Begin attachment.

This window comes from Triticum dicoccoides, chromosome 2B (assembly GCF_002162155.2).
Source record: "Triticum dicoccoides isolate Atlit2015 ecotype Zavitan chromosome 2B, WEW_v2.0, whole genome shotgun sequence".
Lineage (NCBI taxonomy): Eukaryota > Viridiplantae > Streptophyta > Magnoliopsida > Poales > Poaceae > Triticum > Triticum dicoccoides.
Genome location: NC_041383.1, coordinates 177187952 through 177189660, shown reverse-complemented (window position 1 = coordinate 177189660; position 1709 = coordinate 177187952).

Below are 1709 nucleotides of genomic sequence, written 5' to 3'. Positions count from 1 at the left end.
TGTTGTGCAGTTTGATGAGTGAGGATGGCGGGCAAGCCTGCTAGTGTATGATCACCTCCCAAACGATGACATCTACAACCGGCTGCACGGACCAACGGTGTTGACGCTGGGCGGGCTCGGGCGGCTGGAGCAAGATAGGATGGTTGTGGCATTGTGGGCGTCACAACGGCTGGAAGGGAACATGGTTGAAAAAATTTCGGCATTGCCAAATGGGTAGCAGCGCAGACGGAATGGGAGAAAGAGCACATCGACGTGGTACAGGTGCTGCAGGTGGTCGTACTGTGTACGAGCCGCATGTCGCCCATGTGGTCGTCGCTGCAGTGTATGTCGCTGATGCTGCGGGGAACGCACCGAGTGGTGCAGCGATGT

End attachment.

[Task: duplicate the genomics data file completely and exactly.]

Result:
This window comes from Triticum dicoccoides, chromosome 2B (assembly GCF_002162155.2).
Source record: "Triticum dicoccoides isolate Atlit2015 ecotype Zavitan chromosome 2B, WEW_v2.0, whole genome shotgun sequence".
Lineage (NCBI taxonomy): Eukaryota > Viridiplantae > Streptophyta > Magnoliopsida > Poales > Poaceae > Triticum > Triticum dicoccoides.
Genome location: NC_041383.1, coordinates 177187952 through 177189660, shown reverse-complemented (window position 1 = coordinate 177189660; position 1709 = coordinate 177187952).

Below are 1709 nucleotides of genomic sequence, written 5' to 3'. Positions count from 1 at the left end.
TGTTGTGCAGTTTGATGAGTGAGGATGGCGGGCAAGCCTGCTAGTGTATGATCACCTCCCAAACGATGACATCTACAACCGGCTGCACGGACCAACGGTGTTGACGCTGGGCGGGCTCGGGCGGCTGGAGCAAGATAGGATGGTTGTGGCATTGTGGGCGTCACAACGGCTGGAAGGGAACATGGTTGAAAAAATTTCGGCATTGCCAAATGGGTAGCAGCGCAGACGGAATGGGAGAAAGAGCACATCGACGTGGTACAGGTGCTGCAGGTGGTCGTACTGTGTACGAGCCGCATGTCGCCCATGTGGTCGTCGCTGCAGTGTATGTCGCTGATGCTGCGGGGAACGCACCGAGTGGTGCAGCGATGT